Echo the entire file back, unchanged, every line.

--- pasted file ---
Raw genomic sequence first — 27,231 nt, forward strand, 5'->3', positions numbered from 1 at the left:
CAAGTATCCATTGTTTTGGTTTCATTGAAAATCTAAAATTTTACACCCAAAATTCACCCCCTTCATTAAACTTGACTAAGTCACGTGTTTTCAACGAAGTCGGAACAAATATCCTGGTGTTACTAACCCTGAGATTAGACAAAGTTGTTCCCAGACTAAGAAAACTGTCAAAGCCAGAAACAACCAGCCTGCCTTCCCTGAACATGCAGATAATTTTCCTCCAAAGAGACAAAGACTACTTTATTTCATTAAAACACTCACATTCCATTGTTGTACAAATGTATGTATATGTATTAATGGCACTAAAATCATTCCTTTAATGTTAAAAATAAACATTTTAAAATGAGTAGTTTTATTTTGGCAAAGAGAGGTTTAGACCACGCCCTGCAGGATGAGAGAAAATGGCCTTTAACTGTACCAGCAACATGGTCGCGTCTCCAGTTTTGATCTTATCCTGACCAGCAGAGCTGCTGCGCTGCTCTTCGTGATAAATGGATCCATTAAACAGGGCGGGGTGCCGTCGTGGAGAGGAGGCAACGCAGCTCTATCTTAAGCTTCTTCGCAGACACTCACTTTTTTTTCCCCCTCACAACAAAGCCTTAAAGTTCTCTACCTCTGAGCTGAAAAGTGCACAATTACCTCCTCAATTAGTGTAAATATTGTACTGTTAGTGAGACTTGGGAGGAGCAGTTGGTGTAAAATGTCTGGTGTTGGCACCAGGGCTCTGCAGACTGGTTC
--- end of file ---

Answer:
Raw genomic sequence first — 27,231 nt, forward strand, 5'->3', positions numbered from 1 at the left:
CAAGTATCCATTGTTTTGGTTTCATTGAAAATCTAAAATTTTACACCCAAAATTCACCCCCTTCATTAAACTTGACTAAGTCACGTGTTTTCAACGAAGTCGGAACAAATATCCTGGTGTTACTAACCCTGAGATTAGACAAAGTTGTTCCCAGACTAAGAAAACTGTCAAAGCCAGAAACAACCAGCCTGCCTTCCCTGAACATGCAGATAATTTTCCTCCAAAGAGACAAAGACTACTTTATTTCATTAAAACACTCACATTCCATTGTTGTACAAATGTATGTATATGTATTAATGGCACTAAAATCATTCCTTTAATGTTAAAAATAAACATTTTAAAATGAGTAGTTTTATTTTGGCAAAGAGAGGTTTAGACCACGCCCTGCAGGATGAGAGAAAATGGCCTTTAACTGTACCAGCAACATGGTCGCGTCTCCAGTTTTGATCTTATCCTGACCAGCAGAGCTGCTGCGCTGCTCTTCGTGATAAATGGATCCATTAAACAGGGCGGGGTGCCGTCGTGGAGAGGAGGCAACGCAGCTCTATCTTAAGCTTCTTCGCAGACACTCACTTTTTTTTCCCCCTCACAACAAAGCCTTAAAGTTCTCTACCTCTGAGCTGAAAAGTGCACAATTACCTCCTCAATTAGTGTAAATATTGTACTGTTAGTGAGACTTGGGAGGAGCAGTTGGTGTAAAATGTCTGGTGTTGGCACCAGGGCTCTGCAGACTGGTTC